The inner workings of a unique voltage-gated transporter SLC9C1

Efficient and targeted sperm motility is crucial for the reproductive success of animals. To regulate their motility, sperm cells utilize a highly conserved signaling pathway involving several steps: hyperpolarization of the flagellar membrane, alkalinization of the sperm cytosol, increased cAMP production, and subsequent activation of the CatSper Ca2+ channel driving chemotaxis.

In this pathway, alkalinization of the sperm cytosol acts as a critical intracellular messenger controlling the onset of motility. A key player in controlling sperm alkalinization is the Na+/H+ exchanger, SLC9C1. This sperm-specific transporter has been shown to be activated following membrane hyperpolarization, causing an increase in intracellular pH and triggering sperm motility.

One remarkable feature of the SLC9C1 transporter is that, just like voltage-gated ion channels, it contains a voltage-sensing domain (VSD), making it unique and the only known transporter to be regulated by voltage-sensing domains. But despite its importance, the molecular basis of SLC9C1 voltage activation remained unclear.

Two recent studies, published in Nature, provide important insights into the architecture and inner workings of this unique voltage-gated transporter. Using cryo-EM to analyze the structure of SLC9C1, researchers found that its voltage-sensing domains contain very long S4 helices and are arranged in an unusual configuration around the SLC9C1 homodimer. When inactive, the transporter is accessible to Na+ binding (which is consistent with Na+-induced currents measured by SSM-based electrophysiology), but its ion-exchange activity is prevented due to an internal constriction by the intracellular helix connected to S4. The authors propose that upon hyperpolarization, and in the presence of cAMP, the S4 segment moves down (as in NaV channels), removing this constriction and enabling Na+/H+ exchange.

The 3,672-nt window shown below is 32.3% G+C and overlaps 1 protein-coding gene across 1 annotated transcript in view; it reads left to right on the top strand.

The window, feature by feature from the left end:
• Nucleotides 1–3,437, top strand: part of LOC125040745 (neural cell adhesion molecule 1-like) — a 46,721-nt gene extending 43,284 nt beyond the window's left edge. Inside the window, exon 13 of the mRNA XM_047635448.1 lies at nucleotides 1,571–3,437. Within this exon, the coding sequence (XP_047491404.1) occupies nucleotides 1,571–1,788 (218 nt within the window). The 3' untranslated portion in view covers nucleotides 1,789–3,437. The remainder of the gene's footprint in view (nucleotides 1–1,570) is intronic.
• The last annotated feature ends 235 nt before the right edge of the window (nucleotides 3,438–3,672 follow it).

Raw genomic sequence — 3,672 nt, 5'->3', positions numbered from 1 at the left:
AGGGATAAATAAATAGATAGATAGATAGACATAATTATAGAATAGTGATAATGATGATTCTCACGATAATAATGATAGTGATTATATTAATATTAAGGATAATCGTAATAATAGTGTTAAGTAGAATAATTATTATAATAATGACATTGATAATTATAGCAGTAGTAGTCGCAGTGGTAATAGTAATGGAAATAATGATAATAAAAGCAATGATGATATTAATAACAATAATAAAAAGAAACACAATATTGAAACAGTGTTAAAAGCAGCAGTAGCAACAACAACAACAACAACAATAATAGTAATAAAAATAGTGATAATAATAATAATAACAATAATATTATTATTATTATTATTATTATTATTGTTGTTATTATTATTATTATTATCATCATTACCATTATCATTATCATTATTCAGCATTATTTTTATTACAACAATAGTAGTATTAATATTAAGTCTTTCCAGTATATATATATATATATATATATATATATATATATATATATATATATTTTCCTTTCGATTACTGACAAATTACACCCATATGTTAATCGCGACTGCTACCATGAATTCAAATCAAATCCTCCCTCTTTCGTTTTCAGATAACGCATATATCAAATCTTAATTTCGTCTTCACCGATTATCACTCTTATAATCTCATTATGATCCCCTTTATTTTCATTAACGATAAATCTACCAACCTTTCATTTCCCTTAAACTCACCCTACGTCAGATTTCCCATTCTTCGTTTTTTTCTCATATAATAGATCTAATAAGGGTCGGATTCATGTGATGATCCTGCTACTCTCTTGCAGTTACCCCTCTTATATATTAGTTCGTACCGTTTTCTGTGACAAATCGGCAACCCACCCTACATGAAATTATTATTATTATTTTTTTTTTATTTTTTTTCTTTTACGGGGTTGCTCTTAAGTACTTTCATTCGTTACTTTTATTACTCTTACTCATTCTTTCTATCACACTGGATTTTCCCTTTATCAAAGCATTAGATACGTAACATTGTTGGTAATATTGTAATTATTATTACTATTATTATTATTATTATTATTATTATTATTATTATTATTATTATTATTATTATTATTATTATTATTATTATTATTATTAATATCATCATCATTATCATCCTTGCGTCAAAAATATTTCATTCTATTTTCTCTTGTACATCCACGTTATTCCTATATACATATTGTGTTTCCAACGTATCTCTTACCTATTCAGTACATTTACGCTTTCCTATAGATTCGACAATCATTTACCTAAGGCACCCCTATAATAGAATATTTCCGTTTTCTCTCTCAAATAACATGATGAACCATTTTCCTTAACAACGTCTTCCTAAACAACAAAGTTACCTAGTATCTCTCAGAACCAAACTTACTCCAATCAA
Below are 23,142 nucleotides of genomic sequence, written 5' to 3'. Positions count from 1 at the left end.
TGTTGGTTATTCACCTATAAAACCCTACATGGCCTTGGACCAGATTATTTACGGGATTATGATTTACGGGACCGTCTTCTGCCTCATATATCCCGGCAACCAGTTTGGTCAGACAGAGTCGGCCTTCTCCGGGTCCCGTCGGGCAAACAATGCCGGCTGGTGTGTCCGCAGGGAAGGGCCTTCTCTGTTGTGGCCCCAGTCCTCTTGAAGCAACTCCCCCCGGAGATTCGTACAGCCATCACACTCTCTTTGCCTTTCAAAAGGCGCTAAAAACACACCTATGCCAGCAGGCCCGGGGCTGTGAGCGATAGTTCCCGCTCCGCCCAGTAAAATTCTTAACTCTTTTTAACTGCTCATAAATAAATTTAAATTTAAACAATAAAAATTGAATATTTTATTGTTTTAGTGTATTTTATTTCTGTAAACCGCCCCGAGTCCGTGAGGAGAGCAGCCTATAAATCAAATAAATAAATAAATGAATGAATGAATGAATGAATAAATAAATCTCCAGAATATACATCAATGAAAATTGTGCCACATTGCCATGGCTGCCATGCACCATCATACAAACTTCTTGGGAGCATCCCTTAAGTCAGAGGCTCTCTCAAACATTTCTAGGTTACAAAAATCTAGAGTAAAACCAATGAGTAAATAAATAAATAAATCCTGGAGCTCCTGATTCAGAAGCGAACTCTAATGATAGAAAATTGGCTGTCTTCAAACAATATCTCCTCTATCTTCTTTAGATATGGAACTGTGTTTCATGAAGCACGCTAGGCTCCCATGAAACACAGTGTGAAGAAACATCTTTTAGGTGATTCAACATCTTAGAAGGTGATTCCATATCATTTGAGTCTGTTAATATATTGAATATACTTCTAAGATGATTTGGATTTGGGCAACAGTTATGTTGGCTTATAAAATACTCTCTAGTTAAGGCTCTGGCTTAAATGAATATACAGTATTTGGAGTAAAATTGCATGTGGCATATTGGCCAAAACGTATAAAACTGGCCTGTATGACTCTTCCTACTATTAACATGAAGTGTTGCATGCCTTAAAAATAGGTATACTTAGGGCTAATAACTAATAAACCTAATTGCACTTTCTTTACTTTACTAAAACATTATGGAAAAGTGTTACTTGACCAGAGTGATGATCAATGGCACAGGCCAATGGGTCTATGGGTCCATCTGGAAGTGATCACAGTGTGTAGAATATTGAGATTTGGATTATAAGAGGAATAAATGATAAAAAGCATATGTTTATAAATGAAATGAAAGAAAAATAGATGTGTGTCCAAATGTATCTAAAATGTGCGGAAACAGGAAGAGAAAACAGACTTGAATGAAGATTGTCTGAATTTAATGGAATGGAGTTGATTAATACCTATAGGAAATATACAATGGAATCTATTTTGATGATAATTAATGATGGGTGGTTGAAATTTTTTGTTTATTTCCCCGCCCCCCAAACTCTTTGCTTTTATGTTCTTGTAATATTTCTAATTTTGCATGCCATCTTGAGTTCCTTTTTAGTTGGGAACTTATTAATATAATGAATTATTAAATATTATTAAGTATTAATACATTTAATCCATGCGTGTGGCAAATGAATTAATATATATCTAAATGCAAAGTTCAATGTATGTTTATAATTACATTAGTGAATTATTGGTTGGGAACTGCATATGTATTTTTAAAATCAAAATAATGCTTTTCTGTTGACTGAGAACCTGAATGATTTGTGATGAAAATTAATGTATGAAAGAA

The way the VSD is coupled to the SLC9C1 transporter is unprecedented and provides a platform for creating new synthetic proteins that can be regulated by voltage. These findings position SLC9C1 as an interesting target for treating male infertility and could also open new avenues for the development of innovative male contraceptives.

Find the original articles here: Yeo et al. and Kalienkova et al.

Learn more about Solid Supported Membrane-Based Electrophysiology and SURFE²R devices here.